Meal and snack patterns could affect risks of cancer, heart disease, death

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Scientists from Harbin Medical University found that people’s meal and snack patterns could affect their risks of cancer, heart disease, and death.

The research is published in the Journal of the American Heart Association and was conducted by Wei Wei et al.

Heart disease is a catch-all phrase for a variety of conditions that affect the heart’s structure and how it works.

Coronary heart disease is a type of heart disease where the arteries of the heart cannot deliver enough oxygen-rich blood to the heart. It is the leading cause of death in the United States.

A buildup of fatty plaques in the arteries (atherosclerosis) is the most common cause of coronary artery disease.

Risk factors include a poor diet, lack of exercise, obesity, and smoking. Healthy lifestyle choices can help lower the risk of plaques.

Cancer is a disease in which some of the body’s cells grow uncontrollably and spread to other parts of the body. Cancer can start almost anywhere in the human body, which is made up of trillions of cells.

Tobacco use is the cause of about 22% of cancer deaths. Another 10% are due to obesity, poor diet, lack of physical activity, or excessive drinking of alcohol.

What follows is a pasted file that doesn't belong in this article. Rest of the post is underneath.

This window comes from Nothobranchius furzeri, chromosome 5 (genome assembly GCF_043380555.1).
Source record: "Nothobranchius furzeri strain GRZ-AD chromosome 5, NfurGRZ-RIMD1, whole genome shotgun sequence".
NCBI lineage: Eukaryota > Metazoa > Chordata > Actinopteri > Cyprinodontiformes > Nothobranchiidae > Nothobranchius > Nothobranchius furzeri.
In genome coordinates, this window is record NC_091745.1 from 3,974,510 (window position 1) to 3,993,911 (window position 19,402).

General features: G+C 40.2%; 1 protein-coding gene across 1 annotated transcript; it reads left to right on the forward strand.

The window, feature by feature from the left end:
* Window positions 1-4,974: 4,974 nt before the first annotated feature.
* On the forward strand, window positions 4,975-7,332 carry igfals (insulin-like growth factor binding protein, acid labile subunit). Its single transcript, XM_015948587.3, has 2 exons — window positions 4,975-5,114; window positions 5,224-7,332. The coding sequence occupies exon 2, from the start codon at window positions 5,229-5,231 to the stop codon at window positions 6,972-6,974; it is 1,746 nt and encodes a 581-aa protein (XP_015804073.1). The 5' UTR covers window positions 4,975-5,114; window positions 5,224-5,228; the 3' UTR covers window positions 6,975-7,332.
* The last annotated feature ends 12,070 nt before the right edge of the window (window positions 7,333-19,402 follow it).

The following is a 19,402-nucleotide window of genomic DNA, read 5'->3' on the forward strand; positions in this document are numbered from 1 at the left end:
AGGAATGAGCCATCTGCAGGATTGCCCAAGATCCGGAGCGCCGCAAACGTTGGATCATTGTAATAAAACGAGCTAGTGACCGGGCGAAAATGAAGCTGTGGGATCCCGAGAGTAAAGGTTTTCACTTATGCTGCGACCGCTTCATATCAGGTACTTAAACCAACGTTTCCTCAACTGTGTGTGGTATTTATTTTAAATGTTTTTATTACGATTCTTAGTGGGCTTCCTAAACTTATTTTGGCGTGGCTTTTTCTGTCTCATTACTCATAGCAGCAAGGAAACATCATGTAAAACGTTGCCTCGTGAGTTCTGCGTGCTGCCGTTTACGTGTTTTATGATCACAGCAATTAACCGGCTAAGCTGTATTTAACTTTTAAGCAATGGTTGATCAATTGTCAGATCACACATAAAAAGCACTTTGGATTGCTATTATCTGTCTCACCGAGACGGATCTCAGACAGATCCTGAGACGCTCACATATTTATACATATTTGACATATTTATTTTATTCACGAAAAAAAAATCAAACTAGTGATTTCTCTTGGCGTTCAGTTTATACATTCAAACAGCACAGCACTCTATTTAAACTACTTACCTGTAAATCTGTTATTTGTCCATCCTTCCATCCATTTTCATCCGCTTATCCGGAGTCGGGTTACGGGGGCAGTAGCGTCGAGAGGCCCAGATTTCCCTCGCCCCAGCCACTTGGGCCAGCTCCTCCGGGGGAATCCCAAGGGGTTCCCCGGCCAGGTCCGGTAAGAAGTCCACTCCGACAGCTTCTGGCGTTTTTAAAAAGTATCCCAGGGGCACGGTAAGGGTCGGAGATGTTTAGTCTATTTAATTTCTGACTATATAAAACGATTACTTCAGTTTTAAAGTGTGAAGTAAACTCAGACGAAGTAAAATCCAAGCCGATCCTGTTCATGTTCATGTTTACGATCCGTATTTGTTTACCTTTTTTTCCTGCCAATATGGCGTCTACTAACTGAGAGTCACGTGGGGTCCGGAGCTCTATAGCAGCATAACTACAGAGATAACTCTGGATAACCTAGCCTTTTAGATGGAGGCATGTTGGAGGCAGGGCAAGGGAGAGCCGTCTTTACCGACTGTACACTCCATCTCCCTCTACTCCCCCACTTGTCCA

Many studies have found that what and when to eat every day plays an important role in maintaining health.

But the link between the eating time of different foods and the risks of heart disease, cancer, and death is still unclear.

In the current study, researchers examined more than 20,000 US adults from National Health and Nutrition Examination Survey to solve the problem.

They measured meal and snack patterns throughout a whole day in these people using 24-hour dietary recall.

During follow-up, 2192 people died, including 676 deaths from heart disease and 476 deaths from cancer.

The researchers found people who ate fruit lunch had lower death risk and heart disease risk, whereas people who ate Western lunch were more likely to die because of heart disease.

In addition, people who ate vegetable dinners had lower death risk, heart disease, and cancer risks.

For the snack patterns, the team found people who ate fruit-snack after breakfast had lower death risk and cancer risk, and people who ate dairy-snack after dinner had lower risks of death and heart disease.

People who ate a starchy snack after main meals had higher death risks.

Based on these findings, the team concluded that fruit-snack after breakfast, fruit lunch, vegetable dinner, and dairy snacks after dinner are linked to lower risks of death, heart disease, and cancer.

On the other hand, Western lunch and starchy-snack after main meals are linked to higher death risk and heart disease risk.

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